#12. Create an S3 bucket.

#13. Set up an event relating to the bucket with SNS. A notification is sent to the subscribers whenever something is added to the bucket.

#14. Sync the S3 bucket and AWS instance.

And voila, your users will be notified!

Also Read:How to Become an AWS Solutions Architect: A Complete Guide

The Challenges of AWS E2

We already have seen the benefits that AWS EC2 brings, but what about the challenges that come with it?

  • Deploying at scale. Running many instances can cause cluttered environments that are hard to manage.
  • Management of AMI lifecycle. Developers often start by using the default Amazon Machine Images. However, as computing needs evolve, custom configurations will likely be required.
  • Ongoing maintenance. Amazon EC2 instances are virtual machines that operate in the cloud. However, instances ultimately run on physical hardware, which can fail. AWS alerts developers when instances must be moved because of hardware maintenance. Unfortunately, this requires ongoing monitoring.
  • Resource utilization. Developers must manage the number of instances to avoid massive, expensive, long-running instances.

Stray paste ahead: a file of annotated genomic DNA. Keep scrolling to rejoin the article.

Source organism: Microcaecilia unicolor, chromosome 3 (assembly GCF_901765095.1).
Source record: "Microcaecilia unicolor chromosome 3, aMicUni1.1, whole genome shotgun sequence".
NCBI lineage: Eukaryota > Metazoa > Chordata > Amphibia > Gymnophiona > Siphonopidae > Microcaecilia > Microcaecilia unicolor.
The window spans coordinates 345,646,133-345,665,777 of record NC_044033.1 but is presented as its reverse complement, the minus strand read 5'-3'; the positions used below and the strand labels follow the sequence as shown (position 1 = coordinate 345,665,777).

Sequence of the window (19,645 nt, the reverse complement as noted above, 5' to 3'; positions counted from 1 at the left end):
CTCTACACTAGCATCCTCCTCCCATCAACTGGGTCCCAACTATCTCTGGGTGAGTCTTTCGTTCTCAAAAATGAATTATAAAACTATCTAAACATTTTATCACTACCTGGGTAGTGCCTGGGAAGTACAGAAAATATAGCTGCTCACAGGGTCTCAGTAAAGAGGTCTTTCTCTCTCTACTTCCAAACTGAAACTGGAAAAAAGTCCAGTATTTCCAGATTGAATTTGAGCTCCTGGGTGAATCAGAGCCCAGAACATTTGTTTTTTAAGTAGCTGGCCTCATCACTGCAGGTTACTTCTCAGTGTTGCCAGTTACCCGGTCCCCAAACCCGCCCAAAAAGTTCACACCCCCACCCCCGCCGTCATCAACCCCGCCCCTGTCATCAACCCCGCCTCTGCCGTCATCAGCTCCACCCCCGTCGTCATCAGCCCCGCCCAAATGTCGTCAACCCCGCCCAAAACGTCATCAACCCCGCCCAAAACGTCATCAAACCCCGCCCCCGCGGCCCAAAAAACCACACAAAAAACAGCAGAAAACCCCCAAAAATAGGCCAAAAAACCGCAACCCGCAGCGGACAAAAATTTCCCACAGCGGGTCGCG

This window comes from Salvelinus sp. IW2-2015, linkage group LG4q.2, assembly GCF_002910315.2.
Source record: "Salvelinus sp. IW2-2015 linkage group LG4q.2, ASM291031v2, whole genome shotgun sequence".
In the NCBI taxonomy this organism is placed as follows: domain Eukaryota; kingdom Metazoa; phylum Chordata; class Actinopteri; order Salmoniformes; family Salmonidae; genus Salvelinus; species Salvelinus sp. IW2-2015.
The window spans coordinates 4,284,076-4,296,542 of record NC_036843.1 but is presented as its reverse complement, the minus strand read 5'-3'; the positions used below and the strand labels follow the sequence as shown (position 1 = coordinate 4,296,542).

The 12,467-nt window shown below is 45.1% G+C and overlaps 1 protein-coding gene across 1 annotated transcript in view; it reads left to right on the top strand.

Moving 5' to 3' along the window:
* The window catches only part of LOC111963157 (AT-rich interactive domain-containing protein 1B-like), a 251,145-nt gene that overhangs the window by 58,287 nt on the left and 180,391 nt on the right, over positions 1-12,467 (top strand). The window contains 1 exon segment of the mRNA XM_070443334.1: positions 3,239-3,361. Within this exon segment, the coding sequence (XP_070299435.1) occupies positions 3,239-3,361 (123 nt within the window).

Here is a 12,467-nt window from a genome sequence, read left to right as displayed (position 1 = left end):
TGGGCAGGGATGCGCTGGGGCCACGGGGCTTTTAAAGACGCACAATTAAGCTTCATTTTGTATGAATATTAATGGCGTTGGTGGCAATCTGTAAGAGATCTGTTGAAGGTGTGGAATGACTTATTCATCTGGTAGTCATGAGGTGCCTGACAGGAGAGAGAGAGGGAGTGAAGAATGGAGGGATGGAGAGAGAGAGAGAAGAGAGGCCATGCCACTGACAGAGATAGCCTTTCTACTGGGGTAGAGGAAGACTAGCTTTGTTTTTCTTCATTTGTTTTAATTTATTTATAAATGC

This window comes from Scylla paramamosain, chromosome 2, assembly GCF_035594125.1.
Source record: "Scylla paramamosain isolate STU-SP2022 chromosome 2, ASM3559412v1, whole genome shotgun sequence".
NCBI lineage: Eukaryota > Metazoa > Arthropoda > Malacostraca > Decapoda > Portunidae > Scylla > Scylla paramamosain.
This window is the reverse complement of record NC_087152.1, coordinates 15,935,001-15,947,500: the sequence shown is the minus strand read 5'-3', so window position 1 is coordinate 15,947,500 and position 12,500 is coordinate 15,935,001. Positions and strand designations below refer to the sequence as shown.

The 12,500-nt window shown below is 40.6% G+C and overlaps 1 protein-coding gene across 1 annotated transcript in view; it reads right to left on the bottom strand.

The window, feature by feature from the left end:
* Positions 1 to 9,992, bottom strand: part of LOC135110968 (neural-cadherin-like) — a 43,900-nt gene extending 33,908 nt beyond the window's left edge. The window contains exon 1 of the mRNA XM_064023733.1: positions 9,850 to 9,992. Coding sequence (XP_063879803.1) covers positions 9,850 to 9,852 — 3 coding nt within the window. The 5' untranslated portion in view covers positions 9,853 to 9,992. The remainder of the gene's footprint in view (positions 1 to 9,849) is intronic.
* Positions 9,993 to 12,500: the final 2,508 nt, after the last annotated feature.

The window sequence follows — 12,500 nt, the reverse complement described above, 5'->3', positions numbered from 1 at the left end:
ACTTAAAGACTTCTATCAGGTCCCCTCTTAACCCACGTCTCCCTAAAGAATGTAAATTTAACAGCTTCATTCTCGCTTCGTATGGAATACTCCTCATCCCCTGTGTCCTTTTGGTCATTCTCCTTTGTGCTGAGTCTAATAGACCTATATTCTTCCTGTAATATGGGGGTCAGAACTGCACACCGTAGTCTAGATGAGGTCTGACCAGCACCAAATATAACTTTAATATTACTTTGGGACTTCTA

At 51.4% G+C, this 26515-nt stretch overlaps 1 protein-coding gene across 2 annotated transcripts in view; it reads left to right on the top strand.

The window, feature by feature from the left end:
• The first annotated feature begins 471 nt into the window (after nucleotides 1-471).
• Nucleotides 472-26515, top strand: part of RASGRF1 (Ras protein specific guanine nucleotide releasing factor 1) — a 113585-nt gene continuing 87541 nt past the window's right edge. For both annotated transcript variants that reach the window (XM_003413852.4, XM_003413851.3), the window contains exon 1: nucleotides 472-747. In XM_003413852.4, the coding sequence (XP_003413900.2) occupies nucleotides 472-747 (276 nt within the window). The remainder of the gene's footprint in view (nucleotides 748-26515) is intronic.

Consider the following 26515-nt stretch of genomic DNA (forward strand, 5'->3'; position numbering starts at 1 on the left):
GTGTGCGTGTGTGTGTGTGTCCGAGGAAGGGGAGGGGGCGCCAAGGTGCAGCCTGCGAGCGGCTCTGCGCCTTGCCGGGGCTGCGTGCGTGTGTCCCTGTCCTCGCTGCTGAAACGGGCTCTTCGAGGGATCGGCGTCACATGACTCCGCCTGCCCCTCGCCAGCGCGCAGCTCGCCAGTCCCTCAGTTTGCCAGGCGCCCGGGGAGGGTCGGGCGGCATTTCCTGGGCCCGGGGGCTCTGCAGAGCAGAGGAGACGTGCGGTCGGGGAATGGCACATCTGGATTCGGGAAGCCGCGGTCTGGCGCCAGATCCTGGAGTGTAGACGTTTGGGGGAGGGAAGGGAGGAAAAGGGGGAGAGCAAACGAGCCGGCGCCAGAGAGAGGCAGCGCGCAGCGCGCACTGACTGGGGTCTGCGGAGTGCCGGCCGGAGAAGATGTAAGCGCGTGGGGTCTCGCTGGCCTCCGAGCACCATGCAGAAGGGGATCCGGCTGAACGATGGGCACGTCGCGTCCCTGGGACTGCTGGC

• Security. Developers ensure that public-facing instances are running securely.

Do You Want to Learn More About Cloud Computing?

You can improve your cloud computing skills with this comprehensive online cloud computing program. This bootcamp will boost your cloud computing skills, making finding a secure and well-paying position in the field easier. In fact, Glassdoor.com shows that cloud computing professionals can earn an annual average salary of $94,404.

Check out the course today, and sharpen your cloud computing skills to face today’s challenges.

FAQ

Q: What is AWS EC2 used for?
A: AWS EC2 makes web-scale cloud computing more straightforward and convenient for developers.

Q: Is EC2 just a VM?
A: EC2 is a form of virtual machine.

Q: What type of server is EC2?
A: EC2 is a virtual server.

Q: Does EC2 have an IP address?
A: Once an EC2 instance gets launched, it’s given a private IP address at boot time.

Q: Is AWS EC2 public or private?
A: You can configure your EC2 to grant access as you see fit.

You might also like to read:

The Fundamentals of Cloud Computing and Why It’s Important for Your Business

What is a Cloud Server? A Basic Guide

Cloud Computing Trends for 2024

How Does Cloud Computing Work? A Beginner’s Guide

Carve Your AWS Career Path: A Comprehensive Guide